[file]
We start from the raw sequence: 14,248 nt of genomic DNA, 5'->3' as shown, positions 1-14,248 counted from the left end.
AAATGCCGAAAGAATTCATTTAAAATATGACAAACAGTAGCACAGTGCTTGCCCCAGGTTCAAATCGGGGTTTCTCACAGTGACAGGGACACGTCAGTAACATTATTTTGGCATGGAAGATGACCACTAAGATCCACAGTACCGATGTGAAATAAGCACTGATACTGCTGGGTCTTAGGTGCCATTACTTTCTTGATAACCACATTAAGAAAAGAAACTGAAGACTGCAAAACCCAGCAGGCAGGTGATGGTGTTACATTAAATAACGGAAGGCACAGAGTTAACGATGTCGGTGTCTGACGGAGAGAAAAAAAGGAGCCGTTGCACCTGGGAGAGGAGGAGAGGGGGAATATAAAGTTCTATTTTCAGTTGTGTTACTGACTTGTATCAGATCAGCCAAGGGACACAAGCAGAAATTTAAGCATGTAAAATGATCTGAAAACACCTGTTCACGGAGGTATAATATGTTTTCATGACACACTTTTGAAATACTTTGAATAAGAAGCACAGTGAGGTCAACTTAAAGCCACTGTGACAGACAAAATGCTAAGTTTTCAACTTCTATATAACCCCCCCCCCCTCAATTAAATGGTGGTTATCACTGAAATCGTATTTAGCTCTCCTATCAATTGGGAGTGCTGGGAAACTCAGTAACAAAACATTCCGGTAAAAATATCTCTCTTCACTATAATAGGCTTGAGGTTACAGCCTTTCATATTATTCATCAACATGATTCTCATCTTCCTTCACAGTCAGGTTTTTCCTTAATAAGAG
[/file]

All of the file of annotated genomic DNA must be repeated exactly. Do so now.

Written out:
We start from the raw sequence: 14,248 nt of genomic DNA, 5'->3' as shown, positions 1-14,248 counted from the left end.
AAATGCCGAAAGAATTCATTTAAAATATGACAAACAGTAGCACAGTGCTTGCCCCAGGTTCAAATCGGGGTTTCTCACAGTGACAGGGACACGTCAGTAACATTATTTTGGCATGGAAGATGACCACTAAGATCCACAGTACCGATGTGAAATAAGCACTGATACTGCTGGGTCTTAGGTGCCATTACTTTCTTGATAACCACATTAAGAAAAGAAACTGAAGACTGCAAAACCCAGCAGGCAGGTGATGGTGTTACATTAAATAACGGAAGGCACAGAGTTAACGATGTCGGTGTCTGACGGAGAGAAAAAAAGGAGCCGTTGCACCTGGGAGAGGAGGAGAGGGGGAATATAAAGTTCTATTTTCAGTTGTGTTACTGACTTGTATCAGATCAGCCAAGGGACACAAGCAGAAATTTAAGCATGTAAAATGATCTGAAAACACCTGTTCACGGAGGTATAATATGTTTTCATGACACACTTTTGAAATACTTTGAATAAGAAGCACAGTGAGGTCAACTTAAAGCCACTGTGACAGACAAAATGCTAAGTTTTCAACTTCTATATAACCCCCCCCCCCTCAATTAAATGGTGGTTATCACTGAAATCGTATTTAGCTCTCCTATCAATTGGGAGTGCTGGGAAACTCAGTAACAAAACATTCCGGTAAAAATATCTCTCTTCACTATAATAGGCTTGAGGTTACAGCCTTTCATATTATTCATCAACATGATTCTCATCTTCCTTCACAGTCAGGTTTTTCCTTAATAAGAG